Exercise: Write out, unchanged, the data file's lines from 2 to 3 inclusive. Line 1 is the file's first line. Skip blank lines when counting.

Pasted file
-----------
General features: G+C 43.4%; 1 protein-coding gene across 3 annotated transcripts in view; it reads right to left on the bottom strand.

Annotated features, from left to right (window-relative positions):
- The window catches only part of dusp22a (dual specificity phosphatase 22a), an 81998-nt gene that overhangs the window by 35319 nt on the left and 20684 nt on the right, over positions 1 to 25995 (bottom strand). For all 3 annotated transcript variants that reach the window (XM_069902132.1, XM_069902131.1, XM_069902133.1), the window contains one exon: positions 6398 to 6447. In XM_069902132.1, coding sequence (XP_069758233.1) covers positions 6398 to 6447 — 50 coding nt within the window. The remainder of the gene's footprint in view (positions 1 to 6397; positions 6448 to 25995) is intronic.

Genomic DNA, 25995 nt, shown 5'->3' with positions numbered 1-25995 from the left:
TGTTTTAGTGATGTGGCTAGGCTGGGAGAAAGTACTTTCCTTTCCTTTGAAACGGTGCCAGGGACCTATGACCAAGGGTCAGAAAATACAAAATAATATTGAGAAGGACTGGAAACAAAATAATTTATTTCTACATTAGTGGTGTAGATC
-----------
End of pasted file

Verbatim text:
Annotated features, from left to right (window-relative positions):
- The window catches only part of dusp22a (dual specificity phosphatase 22a), an 81998-nt gene that overhangs the window by 35319 nt on the left and 20684 nt on the right, over positions 1 to 25995 (bottom strand). For all 3 annotated transcript variants that reach the window (XM_069902132.1, XM_069902131.1, XM_069902133.1), the window contains one exon: positions 6398 to 6447. In XM_069902132.1, coding sequence (XP_069758233.1) covers positions 6398 to 6447 — 50 coding nt within the window. The remainder of the gene's footprint in view (positions 1 to 6397; positions 6448 to 25995) is intronic.